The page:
As harbingers preceding still the fates,
And prologue to the omen coming on,
Have heaven and earth together démonstrated
Unto our climatures and countrymen.-]

-romage) or rummage, i.e. Tumultuous movement.-JOHNSON. • [I think, &c.] These, and all other lines, confined within crotchets, throughout this play, and some others which we have not noticed, are omitted in the folio edition of 1623. The omissions leave the play sometimes better and sometimes worse, and seem made only for the sake of abbreviation.—Jounson.

* Well may it sort,] The cause and effect are proportionate and suitable. Johnson.

the question-) i.e. The theme or subject.

palmy-] i.e. Victorious. * As, stars with trains of fire shed dews of blood, Disasters dimm'd the sun ; &c.] The original reading of these lines is,

As, stars with trains of fire and dews of blood,

Disasters in the sun; These corrupted lines the commentators have attempted to put right: the reading I have adopted is the one which departs least from the letter of the text; disasters are the blasts or strokes of unfavourable planets.

- the moist star, &c.] i. e. The moon.

- omen coming on,] i.e. Portentous event at hand. Omen was anciently used in the sense of fate.--FARMER.


Re-enter Ghost.

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But, soft; behold! lo, where it comes again!
I'll cross it, though it blast me.-Stay, illusion!
If thou hast any sound, or use of voice,
Speak to me:
If there be any good thing to be done,
That may to thee do


grace to me,
Speak to me:
If thou art privy to thy country's fate,
Which, happily, foreknowing may avoid,
O, speak!
Or, if thou hast uphoarded in thy life
Extorted treasure in the womb of earth,
For which, they say, you spirits oft walk in death,

[Cock crows.
Speak of it :-stay, and speak.–Stop it, Marcellus.
Mar. Shall I strike at it with my partizan?
Hor. Do, if it will not stand.

'Tis here! Hor.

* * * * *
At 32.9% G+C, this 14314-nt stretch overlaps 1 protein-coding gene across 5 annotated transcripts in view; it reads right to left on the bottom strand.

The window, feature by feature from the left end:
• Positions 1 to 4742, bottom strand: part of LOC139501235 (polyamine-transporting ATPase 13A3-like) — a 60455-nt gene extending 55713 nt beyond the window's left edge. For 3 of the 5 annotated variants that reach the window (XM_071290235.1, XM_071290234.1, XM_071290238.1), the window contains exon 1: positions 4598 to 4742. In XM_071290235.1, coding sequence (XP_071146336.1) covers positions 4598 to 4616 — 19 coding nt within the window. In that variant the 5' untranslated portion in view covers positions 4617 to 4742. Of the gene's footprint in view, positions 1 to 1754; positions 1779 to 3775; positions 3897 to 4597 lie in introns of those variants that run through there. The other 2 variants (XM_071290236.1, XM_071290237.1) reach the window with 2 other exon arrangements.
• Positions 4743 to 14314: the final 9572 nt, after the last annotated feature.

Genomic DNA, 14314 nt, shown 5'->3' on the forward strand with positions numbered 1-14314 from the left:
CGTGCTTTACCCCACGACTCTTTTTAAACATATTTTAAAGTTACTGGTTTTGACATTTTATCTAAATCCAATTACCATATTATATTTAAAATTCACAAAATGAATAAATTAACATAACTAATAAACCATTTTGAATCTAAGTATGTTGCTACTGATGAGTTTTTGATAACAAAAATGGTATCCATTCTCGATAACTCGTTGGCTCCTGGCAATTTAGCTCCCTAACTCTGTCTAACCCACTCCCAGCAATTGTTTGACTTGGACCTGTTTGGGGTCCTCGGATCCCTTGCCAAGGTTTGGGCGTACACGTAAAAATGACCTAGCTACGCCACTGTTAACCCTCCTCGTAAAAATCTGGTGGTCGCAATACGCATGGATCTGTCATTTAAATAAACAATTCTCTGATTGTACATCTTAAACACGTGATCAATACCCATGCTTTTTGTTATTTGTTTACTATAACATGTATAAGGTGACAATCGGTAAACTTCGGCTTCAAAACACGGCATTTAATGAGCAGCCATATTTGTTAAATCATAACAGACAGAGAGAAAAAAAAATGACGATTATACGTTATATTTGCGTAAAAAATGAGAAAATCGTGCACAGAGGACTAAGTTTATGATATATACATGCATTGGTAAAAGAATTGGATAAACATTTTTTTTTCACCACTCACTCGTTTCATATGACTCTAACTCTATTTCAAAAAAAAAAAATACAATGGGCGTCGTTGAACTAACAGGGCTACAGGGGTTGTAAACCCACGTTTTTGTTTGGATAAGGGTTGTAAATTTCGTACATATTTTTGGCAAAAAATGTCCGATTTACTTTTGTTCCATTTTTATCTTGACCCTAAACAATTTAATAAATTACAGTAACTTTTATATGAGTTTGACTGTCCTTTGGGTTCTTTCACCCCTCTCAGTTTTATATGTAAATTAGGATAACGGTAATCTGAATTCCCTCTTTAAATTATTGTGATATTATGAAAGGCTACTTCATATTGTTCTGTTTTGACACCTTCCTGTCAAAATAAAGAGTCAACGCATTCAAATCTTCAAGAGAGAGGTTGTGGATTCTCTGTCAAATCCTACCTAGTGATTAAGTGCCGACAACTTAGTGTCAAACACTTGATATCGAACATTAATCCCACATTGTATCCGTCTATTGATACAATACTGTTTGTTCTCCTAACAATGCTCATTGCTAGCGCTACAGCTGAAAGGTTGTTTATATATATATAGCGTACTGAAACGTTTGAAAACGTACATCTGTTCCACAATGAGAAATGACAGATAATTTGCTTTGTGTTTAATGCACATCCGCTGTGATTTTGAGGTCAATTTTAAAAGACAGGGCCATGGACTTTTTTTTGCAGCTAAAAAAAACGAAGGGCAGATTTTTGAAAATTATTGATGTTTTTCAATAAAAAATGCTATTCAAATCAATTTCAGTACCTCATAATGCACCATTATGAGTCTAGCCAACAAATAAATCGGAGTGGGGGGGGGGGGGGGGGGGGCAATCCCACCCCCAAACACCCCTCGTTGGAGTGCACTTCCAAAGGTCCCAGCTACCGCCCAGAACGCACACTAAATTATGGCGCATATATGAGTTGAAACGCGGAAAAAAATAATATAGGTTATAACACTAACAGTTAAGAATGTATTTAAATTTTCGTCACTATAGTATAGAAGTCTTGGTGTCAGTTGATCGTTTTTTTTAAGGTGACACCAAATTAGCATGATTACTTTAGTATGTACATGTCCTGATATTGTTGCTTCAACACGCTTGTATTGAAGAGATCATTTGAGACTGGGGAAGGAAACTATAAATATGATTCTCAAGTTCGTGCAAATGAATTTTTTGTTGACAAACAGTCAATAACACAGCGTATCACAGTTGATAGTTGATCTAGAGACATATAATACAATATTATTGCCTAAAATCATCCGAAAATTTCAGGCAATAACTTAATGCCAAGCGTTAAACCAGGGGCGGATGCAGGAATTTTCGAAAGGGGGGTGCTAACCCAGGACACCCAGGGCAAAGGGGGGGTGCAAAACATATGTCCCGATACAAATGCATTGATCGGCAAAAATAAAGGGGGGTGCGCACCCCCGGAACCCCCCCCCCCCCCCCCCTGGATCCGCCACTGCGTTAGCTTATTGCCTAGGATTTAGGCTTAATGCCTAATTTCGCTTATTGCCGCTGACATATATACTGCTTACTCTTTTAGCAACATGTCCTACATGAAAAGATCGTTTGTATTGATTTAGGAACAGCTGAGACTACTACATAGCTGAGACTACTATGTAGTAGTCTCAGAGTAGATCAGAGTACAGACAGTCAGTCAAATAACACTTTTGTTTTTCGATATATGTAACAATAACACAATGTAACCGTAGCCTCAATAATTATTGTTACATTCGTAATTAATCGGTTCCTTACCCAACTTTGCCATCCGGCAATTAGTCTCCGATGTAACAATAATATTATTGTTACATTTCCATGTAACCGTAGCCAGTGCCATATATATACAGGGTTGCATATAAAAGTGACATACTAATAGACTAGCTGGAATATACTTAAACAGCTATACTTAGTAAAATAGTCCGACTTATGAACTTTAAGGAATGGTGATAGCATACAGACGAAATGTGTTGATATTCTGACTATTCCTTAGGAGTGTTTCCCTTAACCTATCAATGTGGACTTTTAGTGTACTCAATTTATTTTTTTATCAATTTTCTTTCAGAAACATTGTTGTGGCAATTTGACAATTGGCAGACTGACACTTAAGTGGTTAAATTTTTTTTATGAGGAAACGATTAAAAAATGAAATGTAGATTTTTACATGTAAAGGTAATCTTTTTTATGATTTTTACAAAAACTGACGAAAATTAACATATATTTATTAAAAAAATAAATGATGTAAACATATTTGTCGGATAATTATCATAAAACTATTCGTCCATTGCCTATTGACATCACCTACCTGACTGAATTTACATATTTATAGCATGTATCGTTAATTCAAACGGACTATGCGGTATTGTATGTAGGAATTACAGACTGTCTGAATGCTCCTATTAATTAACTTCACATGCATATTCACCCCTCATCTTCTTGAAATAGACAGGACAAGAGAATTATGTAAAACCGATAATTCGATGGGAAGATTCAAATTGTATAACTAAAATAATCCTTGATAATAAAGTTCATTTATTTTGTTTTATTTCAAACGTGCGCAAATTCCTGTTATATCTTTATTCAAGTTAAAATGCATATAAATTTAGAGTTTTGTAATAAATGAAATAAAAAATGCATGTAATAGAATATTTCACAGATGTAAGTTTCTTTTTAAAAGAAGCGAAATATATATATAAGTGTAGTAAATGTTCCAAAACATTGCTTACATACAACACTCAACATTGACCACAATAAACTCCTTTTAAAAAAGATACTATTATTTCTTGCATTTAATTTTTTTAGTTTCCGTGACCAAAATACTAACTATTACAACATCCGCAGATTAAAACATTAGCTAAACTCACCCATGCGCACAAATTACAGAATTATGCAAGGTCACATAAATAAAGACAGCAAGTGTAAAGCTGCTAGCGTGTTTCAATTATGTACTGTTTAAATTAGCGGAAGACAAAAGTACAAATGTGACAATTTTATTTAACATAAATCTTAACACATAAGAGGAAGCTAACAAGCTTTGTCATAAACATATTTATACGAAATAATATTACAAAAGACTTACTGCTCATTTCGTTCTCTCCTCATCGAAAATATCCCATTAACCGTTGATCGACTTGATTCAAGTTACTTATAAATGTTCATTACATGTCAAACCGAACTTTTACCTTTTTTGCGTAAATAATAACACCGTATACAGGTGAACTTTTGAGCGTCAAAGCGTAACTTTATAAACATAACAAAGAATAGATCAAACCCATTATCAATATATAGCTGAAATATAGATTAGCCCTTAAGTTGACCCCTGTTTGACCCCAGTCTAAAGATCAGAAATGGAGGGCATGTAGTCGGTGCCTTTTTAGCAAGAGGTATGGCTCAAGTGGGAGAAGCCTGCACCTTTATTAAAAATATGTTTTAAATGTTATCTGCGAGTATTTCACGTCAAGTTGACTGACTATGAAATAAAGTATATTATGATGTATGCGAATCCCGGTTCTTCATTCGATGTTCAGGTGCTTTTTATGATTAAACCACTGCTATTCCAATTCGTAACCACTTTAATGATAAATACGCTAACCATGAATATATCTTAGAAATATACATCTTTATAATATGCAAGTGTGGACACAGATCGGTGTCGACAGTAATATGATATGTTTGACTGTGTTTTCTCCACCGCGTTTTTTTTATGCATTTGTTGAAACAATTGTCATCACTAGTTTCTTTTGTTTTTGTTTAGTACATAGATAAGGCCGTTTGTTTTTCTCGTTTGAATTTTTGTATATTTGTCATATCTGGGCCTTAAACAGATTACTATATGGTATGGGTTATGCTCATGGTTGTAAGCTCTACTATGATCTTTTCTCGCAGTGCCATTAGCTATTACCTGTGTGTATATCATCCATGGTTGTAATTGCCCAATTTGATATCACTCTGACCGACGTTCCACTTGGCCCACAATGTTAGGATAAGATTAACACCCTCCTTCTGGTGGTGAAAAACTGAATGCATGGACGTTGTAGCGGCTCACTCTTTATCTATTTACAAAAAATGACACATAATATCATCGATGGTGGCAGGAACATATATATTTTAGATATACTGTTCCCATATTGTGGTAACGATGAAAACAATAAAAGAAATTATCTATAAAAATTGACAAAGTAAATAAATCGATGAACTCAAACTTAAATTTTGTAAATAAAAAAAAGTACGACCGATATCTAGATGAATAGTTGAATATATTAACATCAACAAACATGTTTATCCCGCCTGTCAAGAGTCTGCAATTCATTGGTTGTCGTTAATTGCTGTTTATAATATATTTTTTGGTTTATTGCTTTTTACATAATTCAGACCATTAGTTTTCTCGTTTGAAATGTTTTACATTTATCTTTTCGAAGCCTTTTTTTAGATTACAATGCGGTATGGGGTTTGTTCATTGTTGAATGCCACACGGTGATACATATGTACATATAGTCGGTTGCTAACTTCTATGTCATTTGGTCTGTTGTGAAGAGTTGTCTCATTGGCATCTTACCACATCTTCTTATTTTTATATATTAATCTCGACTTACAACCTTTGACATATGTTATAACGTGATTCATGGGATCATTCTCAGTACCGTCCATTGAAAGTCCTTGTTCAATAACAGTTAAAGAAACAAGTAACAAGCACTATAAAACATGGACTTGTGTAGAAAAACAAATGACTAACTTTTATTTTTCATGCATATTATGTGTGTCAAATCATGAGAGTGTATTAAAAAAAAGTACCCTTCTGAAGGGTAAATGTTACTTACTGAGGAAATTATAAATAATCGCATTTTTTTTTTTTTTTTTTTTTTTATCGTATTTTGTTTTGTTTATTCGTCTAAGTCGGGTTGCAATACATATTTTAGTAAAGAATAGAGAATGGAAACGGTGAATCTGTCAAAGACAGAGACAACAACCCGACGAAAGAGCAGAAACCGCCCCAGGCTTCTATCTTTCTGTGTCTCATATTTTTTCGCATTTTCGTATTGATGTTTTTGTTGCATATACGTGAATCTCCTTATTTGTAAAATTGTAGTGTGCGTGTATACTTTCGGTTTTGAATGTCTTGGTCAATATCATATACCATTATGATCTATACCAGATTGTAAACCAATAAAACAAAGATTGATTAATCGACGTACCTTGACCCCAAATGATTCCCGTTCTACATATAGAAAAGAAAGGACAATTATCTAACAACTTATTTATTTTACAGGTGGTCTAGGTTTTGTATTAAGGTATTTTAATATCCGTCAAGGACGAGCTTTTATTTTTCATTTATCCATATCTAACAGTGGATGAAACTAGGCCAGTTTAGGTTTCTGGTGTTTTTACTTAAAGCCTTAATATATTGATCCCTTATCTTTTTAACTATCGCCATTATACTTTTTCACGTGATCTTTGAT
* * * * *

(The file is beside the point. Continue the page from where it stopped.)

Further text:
'Tis here! Mar. 'Tis gone!

[Exit Ghost. We do it wrong, being so majestical, To offer it the show of violence; For it is, as the air, invulnerable, And our vain blows malicious mockery.

Ber. It was about to speak, when the cock crew.

Hor. And then it started, like a guilty thing
Upon a fearful summons. I have heard,
The cock, that is the trumpet of the morn,
Doth with his lofty and shrill-sounding throat
Awake the god of day; and, at his warning,
Whether in sea, or fire, in earth or air,d

d Exit Ghost.] The moment of the evanescence of spirits was supposed to be limited to the crowing of the cock. This belief is mentioned as early as Prudentius, Cathem. Hymn. i. v. 40. But some of his commentators prove it to be of much higher antiquity.-T. WARTON.

e Whether in sea, &c.] According to the pneumatology of that time, every element was inhabited by its peculiar order of spirits, who had dispositions different, according to their various places of abode. The meaning therefore is, that all spirits extravagant, wandering out of their element, whether aërial spirits visiting earth, or earthly spirits ranging the air, return to their station, to their proper limits in which they are confined.--Johnson.

The extravagant and erringe spirit hies
To his confine: and of the truth herein
This present object made probation.

Mar. It faded on the crowing of the cock.
Some say, that ever 'gainst that season comes
Wherein our Saviour's birth is celebrated,
This bird of dawning singeth all night long :
And then, they say, no spirit dares stir abroad;
The nights are wholesome; then no planets strike,
No fairy takes, nor witch hath power to charm,
So hallow'd and so gracious is the time.

Hor. So have I heard, and do in part believe it.
But, look, the morn, in russet mantle clad,
Walks o'er the dew of yon high eastern hill:
Break we our watch up; and, by my advice,
Let us impart what we have seen to-night
Unto young Hamlet: for, upon my life,
This spirit, dumb to us, will speak to him :
Do you consent we shall acquaint him with it,
As needful in our loves, fitting our duty ?

Mar. Let's do't, I pray; and I this morning know Where we shall find him most conveniently.s [Ereunt.


The same.

A Room of State in the same. Enter the King, Queen, Hamlet, POLONIUS, LAERTES,

VoLTIMAND, CORNELIUS, Lords, and Attendants. King. Though yet of Hamlet our dear brother's death The memory be green; and that it us befitted To bear our hearts in grief, and our whole kingdom To be contracted in one brow of woe; Yet so far hath discretion fought with nature, That we with wisest sorrow think on him,


- extravagant and erring ---) Extravagant means here, having got beyond his bounds; erring is wandering.–WARBURTON and Steevens.

--- takes,] i. e. Strikes with lameness or diseases. This sense of take is frequent in this author.--Johnson.

é - conveniently.) So quarto, 1603.